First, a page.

ORGANIZATION: Florida should become self-contained region of the
AIA . FAA PROGRAM: The actual carrying out of that program has
got to be done on a district basis, a chapter basis, a committee basis . .
PUBLIC RELATIONS: This is a legislative year so we're likely to be faced
with almost anything .. A fully State-wide program can be only as good
as each Chapter and each chapter member wants to make it . The FAA
should have a member on every State board or commission which touches
our professional interest . JOINT COOPERATIVE ACTIVITY: I'd like
to see it become fully State-wide by the end of this year....

mitteeman doing a real job in his own
area or community, both the job and
the individual are going to become
better known not only in a particular
community, but throughout the FAA
district involved. And that's going to
be a tremendous help in carrying on
our public relations program.
Q Do you think the FAA needs
any new or different organization
structure to carry through the pro-
cedure you've outlined?
A I don't believe so. We already
have a vertical committee set-up
which should work well if everyone
will do his own job with interest and
cooperate with his associate commit-
tee-men. This vertical committee idea
is still new. But so is our district vice-
president setup. Both seem very good
in theory- and I see no reason why
they shouldn't work out excellently in
practice, provided again that every
individual involved shoulders the re-
sponsibility of actually completing the
job he undertakes to do.
Q As you outline it, this vertical
committee structure should work par-
ticularly well in carrying on an FAA
public relations program?
A-Right now it's hard to say
what our public relations program
will be for this year. This is a leg-
islative year, so we're likely to be
faced with almost anything. Natur-
ally we ought to be prepared for it.
FAA officers and directors. Chap-
ter officers and directors these
should make it a point to know every
legislator, and to let them know in
turn that Florida's architectural pro-

fession is strong and won't hesitate to
ask for what it believes is right for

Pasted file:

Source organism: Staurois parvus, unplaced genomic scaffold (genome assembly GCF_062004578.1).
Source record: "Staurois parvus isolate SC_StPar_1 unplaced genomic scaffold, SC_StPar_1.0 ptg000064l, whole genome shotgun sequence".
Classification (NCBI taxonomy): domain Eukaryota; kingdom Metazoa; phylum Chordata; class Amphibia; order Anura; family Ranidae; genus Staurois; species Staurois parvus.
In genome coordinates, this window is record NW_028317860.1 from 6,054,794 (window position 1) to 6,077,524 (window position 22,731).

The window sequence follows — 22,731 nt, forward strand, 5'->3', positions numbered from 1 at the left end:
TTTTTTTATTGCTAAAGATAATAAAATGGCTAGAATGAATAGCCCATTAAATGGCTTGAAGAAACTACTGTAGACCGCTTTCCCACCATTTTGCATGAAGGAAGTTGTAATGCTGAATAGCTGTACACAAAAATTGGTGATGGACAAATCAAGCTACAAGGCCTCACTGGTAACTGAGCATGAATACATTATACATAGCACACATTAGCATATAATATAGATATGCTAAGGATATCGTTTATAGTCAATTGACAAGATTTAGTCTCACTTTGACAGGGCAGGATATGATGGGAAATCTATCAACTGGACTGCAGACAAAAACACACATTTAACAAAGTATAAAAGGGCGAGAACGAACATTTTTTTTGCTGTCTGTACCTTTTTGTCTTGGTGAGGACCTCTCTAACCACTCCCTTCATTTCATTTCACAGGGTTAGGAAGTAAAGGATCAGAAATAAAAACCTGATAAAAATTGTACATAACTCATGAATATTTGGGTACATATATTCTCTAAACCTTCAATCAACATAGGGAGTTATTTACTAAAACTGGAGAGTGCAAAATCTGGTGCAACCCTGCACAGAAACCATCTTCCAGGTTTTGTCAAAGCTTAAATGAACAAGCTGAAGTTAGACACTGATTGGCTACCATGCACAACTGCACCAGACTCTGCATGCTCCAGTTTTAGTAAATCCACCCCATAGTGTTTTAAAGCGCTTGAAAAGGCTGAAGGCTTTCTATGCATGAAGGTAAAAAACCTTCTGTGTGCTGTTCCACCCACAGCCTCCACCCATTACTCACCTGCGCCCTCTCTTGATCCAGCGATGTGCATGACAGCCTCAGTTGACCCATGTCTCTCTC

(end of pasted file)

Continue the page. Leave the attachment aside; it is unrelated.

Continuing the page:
the public and right for the profes-
sion. And legislators should also
know that we expect their support of
what we may be asking.
Now, a State-level program of pub-
lic relations can only be as good as
these FAA representatives make it.
And certainly a fully State-wide pro-
gram can only be as good as each
Chapter and each chapter member
wants to make it.
Q Are you suggesting that in or-
der to be successful at the State-level
any FAA program would need to be
filtered down through the districts,
chapters and committees-and would
then necessarily depend for its suc-
cess on individual chapter members?
A-That's right. It's going to be
up to the individual chapters to actu-
ally carry out a public relations pro-
gram for the FAA.
Q What about professional reac-
tion or opinion on various public
questions? Will the FAA act as a
spokesman for architects in this State?
A \ell, I believe that the FAA
should have a member on every State
board or commission which touches
our professional interests. I hope we
can soon come to the point of even
insisting on this. Professional policies
could then be expressed by such
members through guidance of the
FAA Board of Directors. If a big
problem arose, it's probable that any
architectural representative would
want an opinion from the FAA Board
before making a stand for or against

it. Through such a procedure I think
the FAA could be of practical and di-
rect assistance on many various mat-
ters concerning the State's welfare and
Of course, exactly the same pro-
cedure would hold good for matters
at local Chapter levels. It's up to each
Chapter to see that its membership is
represented on building committees,
zoning and planning boards, etc.,
right through the State in every com-
munity. That's one of the most ef-
fective ways to improve architects' re-
lations with the public that I know of.
It's really a part of a public relations
program. And one of the most im-
portant parts, too. There is much
more value in the personal contact
part of any public relations program
than there is in newspaper publicity.
Q -Do you have a comment on
the need for better internal public re-
lations-closer contacts and more
active cooperation between both
groups and individuals in the FAA?
A-There's certainly a need for